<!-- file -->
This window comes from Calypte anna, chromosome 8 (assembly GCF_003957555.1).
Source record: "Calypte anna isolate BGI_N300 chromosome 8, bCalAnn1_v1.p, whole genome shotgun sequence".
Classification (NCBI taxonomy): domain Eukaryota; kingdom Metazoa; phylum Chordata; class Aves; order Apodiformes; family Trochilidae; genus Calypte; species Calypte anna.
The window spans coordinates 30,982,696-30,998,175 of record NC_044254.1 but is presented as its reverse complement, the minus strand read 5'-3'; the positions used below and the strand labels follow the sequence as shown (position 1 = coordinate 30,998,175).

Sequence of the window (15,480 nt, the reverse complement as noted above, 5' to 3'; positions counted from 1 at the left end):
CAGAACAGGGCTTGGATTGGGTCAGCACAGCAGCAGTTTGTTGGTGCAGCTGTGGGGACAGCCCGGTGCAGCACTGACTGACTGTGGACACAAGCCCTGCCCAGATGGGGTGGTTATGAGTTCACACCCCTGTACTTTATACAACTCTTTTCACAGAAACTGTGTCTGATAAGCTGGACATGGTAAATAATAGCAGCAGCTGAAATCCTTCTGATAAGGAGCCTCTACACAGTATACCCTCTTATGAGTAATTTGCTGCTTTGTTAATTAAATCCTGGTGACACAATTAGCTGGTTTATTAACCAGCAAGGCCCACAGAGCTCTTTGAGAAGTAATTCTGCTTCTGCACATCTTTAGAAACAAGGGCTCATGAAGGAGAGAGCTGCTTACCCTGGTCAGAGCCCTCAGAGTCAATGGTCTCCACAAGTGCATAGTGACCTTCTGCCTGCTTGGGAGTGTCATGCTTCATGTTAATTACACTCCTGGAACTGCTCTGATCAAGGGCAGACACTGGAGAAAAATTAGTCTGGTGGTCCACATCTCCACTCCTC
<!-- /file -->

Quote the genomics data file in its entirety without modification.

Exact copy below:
This window comes from Calypte anna, chromosome 8 (assembly GCF_003957555.1).
Source record: "Calypte anna isolate BGI_N300 chromosome 8, bCalAnn1_v1.p, whole genome shotgun sequence".
Classification (NCBI taxonomy): domain Eukaryota; kingdom Metazoa; phylum Chordata; class Aves; order Apodiformes; family Trochilidae; genus Calypte; species Calypte anna.
The window spans coordinates 30,982,696-30,998,175 of record NC_044254.1 but is presented as its reverse complement, the minus strand read 5'-3'; the positions used below and the strand labels follow the sequence as shown (position 1 = coordinate 30,998,175).

Sequence of the window (15,480 nt, the reverse complement as noted above, 5' to 3'; positions counted from 1 at the left end):
CAGAACAGGGCTTGGATTGGGTCAGCACAGCAGCAGTTTGTTGGTGCAGCTGTGGGGACAGCCCGGTGCAGCACTGACTGACTGTGGACACAAGCCCTGCCCAGATGGGGTGGTTATGAGTTCACACCCCTGTACTTTATACAACTCTTTTCACAGAAACTGTGTCTGATAAGCTGGACATGGTAAATAATAGCAGCAGCTGAAATCCTTCTGATAAGGAGCCTCTACACAGTATACCCTCTTATGAGTAATTTGCTGCTTTGTTAATTAAATCCTGGTGACACAATTAGCTGGTTTATTAACCAGCAAGGCCCACAGAGCTCTTTGAGAAGTAATTCTGCTTCTGCACATCTTTAGAAACAAGGGCTCATGAAGGAGAGAGCTGCTTACCCTGGTCAGAGCCCTCAGAGTCAATGGTCTCCACAAGTGCATAGTGACCTTCTGCCTGCTTGGGAGTGTCATGCTTCATGTTAATTACACTCCTGGAACTGCTCTGATCAAGGGCAGACACTGGAGAAAAATTAGTCTGGTGGTCCACATCTCCACTCCTC